LS: Yeah, when the best expression of morality is an economic one it’s a very dreary state of affairs! Because it relies on the fact that there is a moral competitor all the time and that isn’t necessarily the case. So unless you’d rather not buy anything and just not participate in a consumer society at all, you’re stuck! Thinking about this in terms of just the morality of people’s ‘digital brands’, the culture of life which is its own currency – you have to get so many followers or so many ‘likes’ – there’s a real moral question to that because if we load that with value and currency then it has all sorts of ramifications on the examples I give, such as the ‘click farms’.

I found that quite astonishing. Those must surely be an incarnation of some kind of Marxian hell!

LS: It’s just so satirical! Its sweat converted to Carpal Tunnel Syndrome, and that constant jubilation. That’s one of the awful things about it all, this cynical commoditisation of smiles.

Reading that section reminded me of a friend of mine who worked a few years ago on helping produce an independent film. He told me that one of his tasks during the marketing stage was to sit on YouTube and refresh the trailer over and over again just to ramp up the viewing figures.

LS: Exactly. We’re living in an age where almost every technological breakthrough has been already imagined. When you were talking about the stifling older generation – even our innovations have a retro quality to them and datedness. Captain Picard had an iPad in 1989! I remember watching The Simpsons in the 90s and them joking about picture-phones and Skype, so it’s one thing to say it’s hard to write a story that hasn’t been done before but now even our gadgets have a slight passé feel to them.

There is certainly the sense though that we’ve seen all this before isn’t there? The oppression and control metamorphosing into new forms, like Edward Bernays and his ‘happiness machines’ which was all about engineering positive thought to keep the masses docile and happy through consumption. Now we have moved on to charity as a commodity in itself with things like the ‘ice bucket challenge’ and ‘clicktivism’…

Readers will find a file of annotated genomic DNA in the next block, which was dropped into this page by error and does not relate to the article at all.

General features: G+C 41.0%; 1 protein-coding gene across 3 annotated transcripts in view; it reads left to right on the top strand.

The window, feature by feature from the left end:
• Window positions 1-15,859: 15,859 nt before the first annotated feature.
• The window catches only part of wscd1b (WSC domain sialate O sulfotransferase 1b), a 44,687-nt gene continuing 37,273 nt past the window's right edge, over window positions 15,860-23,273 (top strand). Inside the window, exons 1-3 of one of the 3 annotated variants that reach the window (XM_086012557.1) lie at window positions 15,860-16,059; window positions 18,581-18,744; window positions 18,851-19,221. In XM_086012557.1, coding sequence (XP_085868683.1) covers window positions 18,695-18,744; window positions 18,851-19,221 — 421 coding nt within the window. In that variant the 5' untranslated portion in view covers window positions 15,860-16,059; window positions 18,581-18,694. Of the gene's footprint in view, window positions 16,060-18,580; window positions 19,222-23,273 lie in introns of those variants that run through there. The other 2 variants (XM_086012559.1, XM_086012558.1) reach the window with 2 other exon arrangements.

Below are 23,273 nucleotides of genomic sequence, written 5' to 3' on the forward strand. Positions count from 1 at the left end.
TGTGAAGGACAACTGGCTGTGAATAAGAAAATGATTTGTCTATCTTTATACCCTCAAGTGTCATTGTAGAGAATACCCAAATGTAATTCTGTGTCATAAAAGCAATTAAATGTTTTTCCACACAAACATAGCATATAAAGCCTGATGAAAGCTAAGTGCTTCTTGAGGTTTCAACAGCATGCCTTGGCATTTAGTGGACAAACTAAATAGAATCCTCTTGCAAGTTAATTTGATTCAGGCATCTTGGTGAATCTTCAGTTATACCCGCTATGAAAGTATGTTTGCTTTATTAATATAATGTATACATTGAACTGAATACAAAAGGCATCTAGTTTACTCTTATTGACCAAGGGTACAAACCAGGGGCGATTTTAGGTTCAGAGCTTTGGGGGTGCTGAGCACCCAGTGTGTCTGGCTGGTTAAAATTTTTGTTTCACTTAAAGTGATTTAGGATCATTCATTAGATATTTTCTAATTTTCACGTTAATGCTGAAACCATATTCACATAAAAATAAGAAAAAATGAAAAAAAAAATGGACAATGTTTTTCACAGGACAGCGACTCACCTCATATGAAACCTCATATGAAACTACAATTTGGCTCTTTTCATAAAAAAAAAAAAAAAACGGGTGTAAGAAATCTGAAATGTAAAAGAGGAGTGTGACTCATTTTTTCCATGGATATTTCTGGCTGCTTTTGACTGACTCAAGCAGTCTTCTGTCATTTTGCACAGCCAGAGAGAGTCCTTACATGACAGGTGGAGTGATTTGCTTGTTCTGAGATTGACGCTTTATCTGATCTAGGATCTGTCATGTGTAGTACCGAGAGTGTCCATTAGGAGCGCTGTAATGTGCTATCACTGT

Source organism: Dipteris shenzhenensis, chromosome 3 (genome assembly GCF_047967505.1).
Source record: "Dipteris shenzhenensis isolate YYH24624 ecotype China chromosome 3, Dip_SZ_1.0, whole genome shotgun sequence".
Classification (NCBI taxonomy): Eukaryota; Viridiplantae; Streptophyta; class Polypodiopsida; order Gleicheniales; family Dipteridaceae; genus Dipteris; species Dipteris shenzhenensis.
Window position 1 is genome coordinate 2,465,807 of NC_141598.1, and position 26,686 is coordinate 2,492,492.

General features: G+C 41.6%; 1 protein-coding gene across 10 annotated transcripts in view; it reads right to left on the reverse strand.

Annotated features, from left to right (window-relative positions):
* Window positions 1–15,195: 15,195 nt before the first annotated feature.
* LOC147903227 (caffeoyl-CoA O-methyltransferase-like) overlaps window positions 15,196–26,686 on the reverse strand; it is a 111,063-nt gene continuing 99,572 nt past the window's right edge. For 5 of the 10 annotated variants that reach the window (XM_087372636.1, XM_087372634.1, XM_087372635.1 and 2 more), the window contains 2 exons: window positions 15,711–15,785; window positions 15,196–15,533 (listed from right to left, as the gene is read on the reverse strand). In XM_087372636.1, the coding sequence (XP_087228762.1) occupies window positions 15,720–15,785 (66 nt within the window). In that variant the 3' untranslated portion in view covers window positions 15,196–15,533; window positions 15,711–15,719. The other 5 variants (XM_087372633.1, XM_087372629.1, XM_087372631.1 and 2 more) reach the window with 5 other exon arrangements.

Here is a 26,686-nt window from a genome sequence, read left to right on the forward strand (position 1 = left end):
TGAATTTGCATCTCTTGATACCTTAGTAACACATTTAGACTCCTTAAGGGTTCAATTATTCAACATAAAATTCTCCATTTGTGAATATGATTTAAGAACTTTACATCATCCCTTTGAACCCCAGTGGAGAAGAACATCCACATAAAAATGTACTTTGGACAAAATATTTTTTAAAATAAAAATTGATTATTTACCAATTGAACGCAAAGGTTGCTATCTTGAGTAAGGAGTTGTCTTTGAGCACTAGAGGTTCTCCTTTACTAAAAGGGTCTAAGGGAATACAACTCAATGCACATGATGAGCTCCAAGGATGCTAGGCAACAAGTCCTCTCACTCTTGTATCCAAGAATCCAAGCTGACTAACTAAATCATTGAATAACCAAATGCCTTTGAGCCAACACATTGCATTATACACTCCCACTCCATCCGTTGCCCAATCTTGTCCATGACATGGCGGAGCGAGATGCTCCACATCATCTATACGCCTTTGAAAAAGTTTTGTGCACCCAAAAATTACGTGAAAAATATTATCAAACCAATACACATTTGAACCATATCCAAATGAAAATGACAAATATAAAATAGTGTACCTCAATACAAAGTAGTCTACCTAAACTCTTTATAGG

LS: Yeah I meant to write about the ‘ice bucket challenge’ actually, and the sense that other charities then had to compete to come up with something equally gimmicky to capture the viral imagination like that. It does us a great disservice I think, there’s a lot of anxiety, the idea that we won’t be able to engage with anything unless it’s instantly amusing or we’ve already seen it before in some variation.

Charity activists might almost become pastiches of themselves…

LS: Don’t you think that absurdism of pouring the ice over the head does come at times when it seems increasingly oppressive? There’s a Sartre novel [The Age of Reason] – WWII is approaching, the Spanish Civil War has just begun, France is in complete paralysis. It’s a very melancholy novel, two lovers, in a very Sartre way, meet in a bar and they have a game where they stab each other in the hand. There is a sense of the ‘ice bucket challenge’ being like that; this shock to the system as the purer form of sensation that we were craving in some way, or something that hadn’t been done before, having to turn to the body. I’ve not read much of it but the book My Struggle by Karl Ove Knausgard… the first few pages are these descriptions of the innards of the body and imagining the organic life of the body as this vast Russian landscape… so there’s no real space anymore, even at the cellular level you had to magnify that up to get the vistas.

Do you foresee a gradual rise in wilful ascetism, a rejection of the ‘fourth dimension’? Or, as you touch on, has ascetism as a ‘thing’ or lifestyle choice already been colonised by the digital, with mindfulness podcasts and meditation apps, etc.?

LS: That’s one of the big terrors of the claustrophobia, even the exodus choice is also somehow internalised. I think there will be, it’ll be interesting to see what people tolerate, there’s these two quite mutually exclusive strands where there seems to be this complete reliance – what would my social life be like without it? What would my business be like without it? – especially since people are becoming freelance and not embedded within the mechanisms of an institution, to survive in that milieu we’re forced to have this digital presence, even for romance. At the same time it’s hard to find people with a pure sense of enthusiasm for it and that’s putting it too mildly – it’s hard to find someone without some degree of panic or weariness or a sense of ‘get me out of here!’

Which is amazing after something like the Snowden revelations, which were met with just a chorus of shrugs…

LS: It is about what you can bear and it’ll depend upon the next generation to see how weird they think this kind of interaction is and whether they can put up with the ghostliness of it or whether they won’t even notice.

The Four-Dimensional Human is released 18th June, published by William Heinemann

Michael Brooks can be found at